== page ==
Cabinet shops that turn out raised-panel doors rely on heavy-duty shapers and cutters or, at the very least, a router-table setup that includes a range of expensive bits (you can read more on this in the Master Carpenter titled Crown Molding Around a Cathedral Ceiling from Fine Homebuilding Issue #162 [April/May 2004] pp.140-142). You also can make raised-panel doors with a portable tablesaw. The doors I build this way often are referred to as Shaker style. The vertical stiles and horizontal rails that make up the frame have square rather than contoured edges. The center panel, which floats in the frame, is a raised piece of solid wood (a flat piece of plywood also works).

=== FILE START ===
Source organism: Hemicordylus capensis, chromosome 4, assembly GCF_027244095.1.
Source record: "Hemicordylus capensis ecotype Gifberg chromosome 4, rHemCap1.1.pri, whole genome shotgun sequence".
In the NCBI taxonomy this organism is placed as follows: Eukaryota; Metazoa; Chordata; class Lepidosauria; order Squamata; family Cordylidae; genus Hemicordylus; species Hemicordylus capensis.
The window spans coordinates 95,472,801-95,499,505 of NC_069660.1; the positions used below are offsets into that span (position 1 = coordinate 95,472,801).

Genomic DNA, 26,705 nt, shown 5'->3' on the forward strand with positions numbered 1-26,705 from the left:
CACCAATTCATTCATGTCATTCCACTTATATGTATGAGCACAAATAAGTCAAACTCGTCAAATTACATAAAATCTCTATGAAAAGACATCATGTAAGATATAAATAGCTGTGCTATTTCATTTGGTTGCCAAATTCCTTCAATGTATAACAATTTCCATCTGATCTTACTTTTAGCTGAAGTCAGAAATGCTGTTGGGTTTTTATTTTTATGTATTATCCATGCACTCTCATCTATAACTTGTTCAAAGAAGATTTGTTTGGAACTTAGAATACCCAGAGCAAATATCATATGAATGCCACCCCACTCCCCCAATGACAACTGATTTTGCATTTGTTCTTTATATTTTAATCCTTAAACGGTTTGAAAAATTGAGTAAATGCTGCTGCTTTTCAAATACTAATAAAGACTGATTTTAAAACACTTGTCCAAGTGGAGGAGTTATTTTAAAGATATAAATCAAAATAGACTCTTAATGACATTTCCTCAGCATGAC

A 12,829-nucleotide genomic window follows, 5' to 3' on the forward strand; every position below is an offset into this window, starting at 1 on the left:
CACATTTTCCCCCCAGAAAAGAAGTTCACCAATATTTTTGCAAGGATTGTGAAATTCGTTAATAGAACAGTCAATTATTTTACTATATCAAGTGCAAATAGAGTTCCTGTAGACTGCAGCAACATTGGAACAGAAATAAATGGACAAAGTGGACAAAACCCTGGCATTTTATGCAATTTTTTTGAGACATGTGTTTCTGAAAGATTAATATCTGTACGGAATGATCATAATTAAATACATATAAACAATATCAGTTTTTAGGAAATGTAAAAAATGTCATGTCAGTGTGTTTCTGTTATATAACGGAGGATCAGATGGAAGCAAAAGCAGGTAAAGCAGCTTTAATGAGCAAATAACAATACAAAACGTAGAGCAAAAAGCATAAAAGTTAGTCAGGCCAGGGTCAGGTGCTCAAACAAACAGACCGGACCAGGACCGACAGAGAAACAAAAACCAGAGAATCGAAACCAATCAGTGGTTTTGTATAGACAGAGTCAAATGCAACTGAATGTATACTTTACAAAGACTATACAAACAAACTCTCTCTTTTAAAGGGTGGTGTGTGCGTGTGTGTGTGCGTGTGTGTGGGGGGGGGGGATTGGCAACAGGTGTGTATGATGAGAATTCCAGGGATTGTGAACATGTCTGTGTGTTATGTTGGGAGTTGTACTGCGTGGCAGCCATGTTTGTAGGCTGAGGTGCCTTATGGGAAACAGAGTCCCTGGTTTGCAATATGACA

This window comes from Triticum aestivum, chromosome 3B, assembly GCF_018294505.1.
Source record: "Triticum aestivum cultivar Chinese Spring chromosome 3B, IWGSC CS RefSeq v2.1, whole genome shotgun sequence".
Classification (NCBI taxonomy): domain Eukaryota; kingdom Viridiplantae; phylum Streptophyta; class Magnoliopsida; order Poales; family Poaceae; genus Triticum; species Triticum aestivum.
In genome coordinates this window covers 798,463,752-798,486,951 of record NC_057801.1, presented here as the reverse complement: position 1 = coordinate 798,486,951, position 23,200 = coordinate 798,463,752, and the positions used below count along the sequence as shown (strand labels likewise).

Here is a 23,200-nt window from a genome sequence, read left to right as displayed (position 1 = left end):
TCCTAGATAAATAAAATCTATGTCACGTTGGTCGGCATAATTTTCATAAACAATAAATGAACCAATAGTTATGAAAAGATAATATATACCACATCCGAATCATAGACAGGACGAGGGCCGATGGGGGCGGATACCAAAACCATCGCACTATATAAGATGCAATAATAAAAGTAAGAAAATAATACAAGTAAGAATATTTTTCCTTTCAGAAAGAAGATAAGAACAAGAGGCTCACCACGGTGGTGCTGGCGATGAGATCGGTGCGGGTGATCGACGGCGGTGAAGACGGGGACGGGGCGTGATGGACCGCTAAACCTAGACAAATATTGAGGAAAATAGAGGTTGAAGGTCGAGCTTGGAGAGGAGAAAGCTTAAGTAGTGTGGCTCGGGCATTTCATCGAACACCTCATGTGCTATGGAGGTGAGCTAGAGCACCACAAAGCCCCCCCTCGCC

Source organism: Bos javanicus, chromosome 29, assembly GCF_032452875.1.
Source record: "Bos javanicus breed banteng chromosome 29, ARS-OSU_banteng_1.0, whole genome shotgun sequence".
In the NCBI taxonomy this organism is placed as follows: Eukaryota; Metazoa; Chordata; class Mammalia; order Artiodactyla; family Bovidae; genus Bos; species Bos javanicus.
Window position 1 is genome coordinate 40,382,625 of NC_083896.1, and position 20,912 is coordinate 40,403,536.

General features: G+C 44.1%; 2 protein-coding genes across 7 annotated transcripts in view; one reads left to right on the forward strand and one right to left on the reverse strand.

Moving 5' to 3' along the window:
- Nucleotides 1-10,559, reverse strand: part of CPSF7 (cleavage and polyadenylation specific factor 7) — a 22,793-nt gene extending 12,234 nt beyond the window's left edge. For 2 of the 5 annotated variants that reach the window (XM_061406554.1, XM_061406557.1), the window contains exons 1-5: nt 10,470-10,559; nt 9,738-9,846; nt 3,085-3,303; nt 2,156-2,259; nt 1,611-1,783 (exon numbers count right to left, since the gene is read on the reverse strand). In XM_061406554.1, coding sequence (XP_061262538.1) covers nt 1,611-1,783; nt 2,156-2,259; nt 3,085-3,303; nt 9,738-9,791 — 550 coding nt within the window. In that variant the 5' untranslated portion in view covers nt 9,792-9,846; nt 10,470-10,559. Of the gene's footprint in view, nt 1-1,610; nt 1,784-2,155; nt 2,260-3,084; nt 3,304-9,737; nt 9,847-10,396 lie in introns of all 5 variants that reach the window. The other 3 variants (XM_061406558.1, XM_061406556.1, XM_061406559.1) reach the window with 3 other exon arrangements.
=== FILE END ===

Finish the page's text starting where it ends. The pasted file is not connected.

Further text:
Whether you make a single door or many using this technique, you’ll need a stacked dado set in addition to a finish-cutting combination blade. For best results, the wood you use to build doors should be free of knots, warps, twists, and checks. I frequently use poplar (shown here) for doors that will be painted.